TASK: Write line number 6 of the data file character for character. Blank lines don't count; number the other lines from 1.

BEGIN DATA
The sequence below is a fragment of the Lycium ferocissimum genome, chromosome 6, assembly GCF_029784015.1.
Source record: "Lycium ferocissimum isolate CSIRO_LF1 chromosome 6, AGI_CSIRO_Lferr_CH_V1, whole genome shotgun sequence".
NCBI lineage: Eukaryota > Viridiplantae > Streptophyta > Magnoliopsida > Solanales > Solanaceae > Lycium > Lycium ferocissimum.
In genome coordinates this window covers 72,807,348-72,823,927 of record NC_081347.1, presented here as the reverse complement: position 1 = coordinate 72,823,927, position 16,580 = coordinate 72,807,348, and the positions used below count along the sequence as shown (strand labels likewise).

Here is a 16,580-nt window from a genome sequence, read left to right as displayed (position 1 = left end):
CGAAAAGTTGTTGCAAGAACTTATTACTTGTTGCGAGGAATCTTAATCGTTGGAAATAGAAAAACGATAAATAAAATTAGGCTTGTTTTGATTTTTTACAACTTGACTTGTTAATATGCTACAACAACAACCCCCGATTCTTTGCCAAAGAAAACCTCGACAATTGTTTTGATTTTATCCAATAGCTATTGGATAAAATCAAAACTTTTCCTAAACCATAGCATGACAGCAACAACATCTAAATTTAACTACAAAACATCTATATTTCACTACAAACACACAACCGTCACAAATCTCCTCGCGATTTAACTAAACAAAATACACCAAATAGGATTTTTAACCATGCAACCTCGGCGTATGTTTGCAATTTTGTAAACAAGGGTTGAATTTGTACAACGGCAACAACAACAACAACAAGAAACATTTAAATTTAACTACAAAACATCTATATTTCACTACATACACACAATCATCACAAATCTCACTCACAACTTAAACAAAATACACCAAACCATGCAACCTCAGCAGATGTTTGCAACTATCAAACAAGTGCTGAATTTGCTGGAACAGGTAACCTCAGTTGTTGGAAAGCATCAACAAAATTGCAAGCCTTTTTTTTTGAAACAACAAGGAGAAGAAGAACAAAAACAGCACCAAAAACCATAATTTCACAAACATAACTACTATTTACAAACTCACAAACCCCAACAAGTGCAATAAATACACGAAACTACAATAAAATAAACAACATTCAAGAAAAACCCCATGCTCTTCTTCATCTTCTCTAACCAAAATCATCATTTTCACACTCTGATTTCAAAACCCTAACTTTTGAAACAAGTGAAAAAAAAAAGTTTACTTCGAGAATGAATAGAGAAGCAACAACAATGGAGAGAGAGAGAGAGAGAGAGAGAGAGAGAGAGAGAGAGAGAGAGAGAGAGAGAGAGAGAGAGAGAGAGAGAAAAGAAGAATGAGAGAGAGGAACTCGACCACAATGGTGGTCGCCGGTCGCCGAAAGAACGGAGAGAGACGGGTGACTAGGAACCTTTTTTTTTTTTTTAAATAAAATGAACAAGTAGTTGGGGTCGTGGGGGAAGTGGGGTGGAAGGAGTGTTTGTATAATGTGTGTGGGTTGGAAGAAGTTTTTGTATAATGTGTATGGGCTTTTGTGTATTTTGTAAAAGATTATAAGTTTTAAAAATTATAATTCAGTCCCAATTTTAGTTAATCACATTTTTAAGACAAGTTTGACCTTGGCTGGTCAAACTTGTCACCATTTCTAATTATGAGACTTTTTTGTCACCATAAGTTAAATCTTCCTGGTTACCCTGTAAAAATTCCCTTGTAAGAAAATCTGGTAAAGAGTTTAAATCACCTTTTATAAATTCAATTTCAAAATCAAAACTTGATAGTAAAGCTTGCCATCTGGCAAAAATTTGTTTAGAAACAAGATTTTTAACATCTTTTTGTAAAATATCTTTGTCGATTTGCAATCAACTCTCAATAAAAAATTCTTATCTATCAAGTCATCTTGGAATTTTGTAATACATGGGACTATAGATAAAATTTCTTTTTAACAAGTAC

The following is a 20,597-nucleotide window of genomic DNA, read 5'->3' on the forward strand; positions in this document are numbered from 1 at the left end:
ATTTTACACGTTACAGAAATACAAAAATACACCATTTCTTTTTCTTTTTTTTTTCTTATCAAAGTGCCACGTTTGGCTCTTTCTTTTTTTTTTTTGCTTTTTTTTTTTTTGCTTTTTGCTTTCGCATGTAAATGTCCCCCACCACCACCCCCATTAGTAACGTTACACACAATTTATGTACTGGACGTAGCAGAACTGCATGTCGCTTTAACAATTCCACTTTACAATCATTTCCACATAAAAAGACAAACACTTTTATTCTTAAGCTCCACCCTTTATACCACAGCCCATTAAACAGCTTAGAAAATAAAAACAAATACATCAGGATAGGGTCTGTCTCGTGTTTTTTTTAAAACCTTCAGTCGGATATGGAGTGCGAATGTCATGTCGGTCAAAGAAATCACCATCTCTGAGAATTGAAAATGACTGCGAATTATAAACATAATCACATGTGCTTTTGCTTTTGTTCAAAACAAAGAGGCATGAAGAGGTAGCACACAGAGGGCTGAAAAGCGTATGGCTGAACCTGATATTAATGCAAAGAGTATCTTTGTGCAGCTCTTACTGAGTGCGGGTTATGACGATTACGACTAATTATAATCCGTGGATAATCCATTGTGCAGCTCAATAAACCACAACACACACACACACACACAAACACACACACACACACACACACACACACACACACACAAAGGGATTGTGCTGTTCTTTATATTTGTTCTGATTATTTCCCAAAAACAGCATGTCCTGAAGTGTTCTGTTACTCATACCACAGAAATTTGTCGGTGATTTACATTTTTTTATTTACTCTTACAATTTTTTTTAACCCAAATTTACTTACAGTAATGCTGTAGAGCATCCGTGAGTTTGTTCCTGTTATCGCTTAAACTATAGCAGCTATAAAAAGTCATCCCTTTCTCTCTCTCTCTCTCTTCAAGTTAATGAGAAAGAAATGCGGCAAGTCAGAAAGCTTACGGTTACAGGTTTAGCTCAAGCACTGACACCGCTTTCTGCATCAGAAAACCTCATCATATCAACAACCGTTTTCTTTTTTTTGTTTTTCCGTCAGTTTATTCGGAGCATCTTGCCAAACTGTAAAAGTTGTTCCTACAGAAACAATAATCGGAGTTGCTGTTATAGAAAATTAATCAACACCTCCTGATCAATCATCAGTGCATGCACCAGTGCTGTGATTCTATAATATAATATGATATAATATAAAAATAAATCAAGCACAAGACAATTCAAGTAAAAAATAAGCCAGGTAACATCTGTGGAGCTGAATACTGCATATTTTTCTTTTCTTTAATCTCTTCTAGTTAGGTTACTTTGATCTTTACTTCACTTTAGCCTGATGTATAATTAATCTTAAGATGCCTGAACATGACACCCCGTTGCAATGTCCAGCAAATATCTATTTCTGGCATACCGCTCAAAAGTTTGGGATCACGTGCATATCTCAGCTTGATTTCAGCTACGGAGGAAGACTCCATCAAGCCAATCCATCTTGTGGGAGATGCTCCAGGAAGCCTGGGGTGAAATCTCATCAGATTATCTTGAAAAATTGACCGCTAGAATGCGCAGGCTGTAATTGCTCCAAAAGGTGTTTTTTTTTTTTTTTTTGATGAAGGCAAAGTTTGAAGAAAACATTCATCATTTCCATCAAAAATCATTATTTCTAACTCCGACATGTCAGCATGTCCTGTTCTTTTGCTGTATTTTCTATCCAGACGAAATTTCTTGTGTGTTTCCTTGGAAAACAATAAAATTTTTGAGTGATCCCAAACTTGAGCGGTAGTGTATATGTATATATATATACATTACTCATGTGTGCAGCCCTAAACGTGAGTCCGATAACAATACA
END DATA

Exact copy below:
CGAAAAGTTGTTGCAAGAACTTATTACTTGTTGCGAGGAATCTTAATCGTTGGAAATAGAAAAACGATAAATAAAATTAGGCTTGTTTTGATTTTTTACAACTTGACTTGTTAATATGCTACAACAACAACCCCCGATTCTTTGCCAAAGAAAACCTCGACAATTGTTTTGATTTTATCCAATAGCTATTGGATAAAATCAAAACTTTTCCTAAACCATAGCATGACAGCAACAACATCTAAATTTAACTACAAAACATCTATATTTCACTACAAACACACAACCGTCACAAATCTCCTCGCGATTTAACTAAACAAAATACACCAAATAGGATTTTTAACCATGCAACCTCGGCGTATGTTTGCAATTTTGTAAACAAGGGTTGAATTTGTACAACGGCAACAACAACAACAACAAGAAACATTTAAATTTAACTACAAAACATCTATATTTCACTACATACACACAATCATCACAAATCTCACTCACAACTTAAACAAAATACACCAAACCATGCAACCTCAGCAGATGTTTGCAACTATCAAACAAGTGCTGAATTTGCTGGAACAGGTAACCTCAGTTGTTGGAAAGCATCAACAAAATTGCAAGCCTTTTTTTTTGAAACAACAAGGAGAAGAAGAACAAAAACAGCACCAAAAACCATAATTTCACAAACATAACTACTATTTACAAACTCACAAACCCCAACAAGTGCAATAAATACACGAAACTACAATAAAATAAACAACATTCAAGAAAAACCCCATGCTCTTCTTCATCTTCTCTAACCAAAATCATCATTTTCACACTCTGATTTCAAAACCCTAACTTTTGAAACAAGTGAAAAAAAAAAGTTTACTTCGAGAATGAATAGAGAAGCAACAACAATGGAGAGAGAGAGAGAGAGAGAGAGAGAGAGAGAGAGAGAGAGAGAGAGAGAGAGAGAGAGAGAGAGAGAGAGAAAAGAAGAATGAGAGAGAGGAACTCGACCACAATGGTGGTCGCCGGTCGCCGAAAGAACGGAGAGAGACGGGTGACTAGGAACCTTTTTTTTTTTTTTAAATAAAATGAACAAGTAGTTGGGGTCGTGGGGGAAGTGGGGTGGAAGGAGTGTTTGTATAATGTGTGTGGGTTGGAAGAAGTTTTTGTATAATGTGTATGGGCTTTTGTGTATTTTGTAAAAGATTATAAGTTTTAAAAATTATAATTCAGTCCCAATTTTAGTTAATCACATTTTTAAGACAAGTTTGACCTTGGCTGGTCAAACTTGTCACCATTTCTAATTATGAGACTTTTTTGTCACCATAAGTTAAATCTTCCTGGTTACCCTGTAAAAATTCCCTTGTAAGAAAATCTGGTAAAGAGTTTAAATCACCTTTTATAAATTCAATTTCAAAATCAAAACTTGATAGTAAAGCTTGCCATCTGGCAAAAATTTGTTTAGAAACAAGATTTTTAACATCTTTTTGTAAAATATCTTTGTCGATTTGCAATCAACTCTCAATAAAAAATTCTTATCTATCAAGTCATCTTGGAATTTTGTAATACATGGGACTATAGATAAAATTTCTTTTTAACAAGTAC